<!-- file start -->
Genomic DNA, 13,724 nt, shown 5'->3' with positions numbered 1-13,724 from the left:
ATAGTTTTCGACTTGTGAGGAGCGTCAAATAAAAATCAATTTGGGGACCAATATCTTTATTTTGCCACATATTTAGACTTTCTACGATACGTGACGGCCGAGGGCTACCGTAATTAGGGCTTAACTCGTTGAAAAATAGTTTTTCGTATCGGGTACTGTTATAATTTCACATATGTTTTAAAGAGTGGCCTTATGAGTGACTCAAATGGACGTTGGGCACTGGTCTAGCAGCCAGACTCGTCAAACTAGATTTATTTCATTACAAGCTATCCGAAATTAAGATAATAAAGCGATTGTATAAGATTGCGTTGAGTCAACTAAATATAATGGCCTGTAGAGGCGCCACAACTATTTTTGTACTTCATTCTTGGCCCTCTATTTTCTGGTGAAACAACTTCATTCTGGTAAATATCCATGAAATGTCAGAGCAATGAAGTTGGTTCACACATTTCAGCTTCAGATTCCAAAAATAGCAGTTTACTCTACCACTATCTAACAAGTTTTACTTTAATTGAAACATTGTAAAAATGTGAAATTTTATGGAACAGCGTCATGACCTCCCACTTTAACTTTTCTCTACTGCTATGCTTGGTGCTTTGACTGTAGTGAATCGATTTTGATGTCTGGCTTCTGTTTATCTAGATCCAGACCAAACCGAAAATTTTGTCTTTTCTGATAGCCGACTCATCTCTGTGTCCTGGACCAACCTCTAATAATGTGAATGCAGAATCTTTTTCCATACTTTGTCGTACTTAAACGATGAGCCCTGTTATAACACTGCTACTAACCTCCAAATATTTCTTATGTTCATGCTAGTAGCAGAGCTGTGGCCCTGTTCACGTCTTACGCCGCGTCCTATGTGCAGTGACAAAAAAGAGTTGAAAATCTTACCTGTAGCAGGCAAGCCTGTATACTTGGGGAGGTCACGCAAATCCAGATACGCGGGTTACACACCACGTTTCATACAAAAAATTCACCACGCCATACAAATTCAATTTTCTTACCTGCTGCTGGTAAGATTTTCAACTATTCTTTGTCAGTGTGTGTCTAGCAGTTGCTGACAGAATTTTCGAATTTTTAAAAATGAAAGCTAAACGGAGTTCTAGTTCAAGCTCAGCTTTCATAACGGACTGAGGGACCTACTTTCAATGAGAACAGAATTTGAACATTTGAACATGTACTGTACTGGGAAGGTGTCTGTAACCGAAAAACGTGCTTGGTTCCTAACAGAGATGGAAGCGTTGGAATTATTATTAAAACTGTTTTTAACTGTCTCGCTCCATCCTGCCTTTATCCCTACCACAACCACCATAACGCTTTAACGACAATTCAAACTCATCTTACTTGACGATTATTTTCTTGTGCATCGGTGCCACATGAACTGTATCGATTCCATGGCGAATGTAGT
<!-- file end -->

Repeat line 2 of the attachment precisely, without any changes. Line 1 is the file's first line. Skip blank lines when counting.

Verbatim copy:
ATAGTTTTCGACTTGTGAGGAGCGTCAAATAAAAATCAATTTGGGGACCAATATCTTTATTTTGCCACATATTTAGACTTTCTACGATACGTGACGGCCGAGGGCTACCGTAATTAGGGCTTAACTCGTTGAAAAATAGTTTTTCGTATCGGGTACTGTTATAATTTCACATATGTTTTAAAGAGTGGCCTTATGAGTGACTCAAATGGACGTTGGGCACTGGTCTAGCAGCCAGACTCGTCAAACTAGATTTATTTCATTACAAGCTATCCGAAATTAAGATAATAAAGCGATTGTATAAGATTGCGTTGAGTCAACTAAATATAATGGCCTGTAGAGGCGCCACAACTATTTTTGTACTTCATTCTTGGCCCTCTATTTTCTGGTGAAACAACTTCATTCTGGTAAATATCCATGAAATGTCAGAGCAATGAAGTTGGTTCACACATTTCAGCTTCAGATTCCAAAAATAGCAGTTTACTCTACCACTATCTAACAAGTTTTACTTTAATTGAAACATTGTAAAAATGTGAAATTTTATGGAACAGCGTCATGACCTCCCACTTTAACTTTTCTCTACTGCTATGCTTGGTGCTTTGACTGTAGTGAATCGATTTTGATGTCTGGCTTCTGTTTATCTAGATCCAGACCAAACCGAAAATTTTGTCTTTTCTGATAGCCGACTCATCTCTGTGTCCTGGACCAACCTCTAATAATGTGAATGCAGAATCTTTTTCCATACTTTGTCGTACTTAAACGATGAGCCCTGTTATAACACTGCTACTAACCTCCAAATATTTCTTATGTTCATGCTAGTAGCAGAGCTGTGGCCCTGTTCACGTCTTACGCCGCGTCCTATGTGCAGTGACAAAAAAGAGTTGAAAATCTTACCTGTAGCAGGCAAGCCTGTATACTTGGGGAGGTCACGCAAATCCAGATACGCGGGTTACACACCACGTTTCATACAAAAAATTCACCACGCCATACAAATTCAATTTTCTTACCTGCTGCTGGTAAGATTTTCAACTATTCTTTGTCAGTGTGTGTCTAGCAGTTGCTGACAGAATTTTCGAATTTTTAAAAATGAAAGCTAAACGGAGTTCTAGTTCAAGCTCAGCTTTCATAACGGACTGAGGGACCTACTTTCAATGAGAACAGAATTTGAACATTTGAACATGTACTGTACTGGGAAGGTGTCTGTAACCGAAAAACGTGCTTGGTTCCTAACAGAGATGGAAGCGTTGGAATTATTATTAAAACTGTTTTTAACTGTCTCGCTCCATCCTGCCTTTATCCCTACCACAACCACCATAACGCTTTAACGACAATTCAAACTCATCTTACTTGACGATTATTTTCTTGTGCATCGGTGCCACATGAACTGTATCGATTCCATGGCGAATGTAGT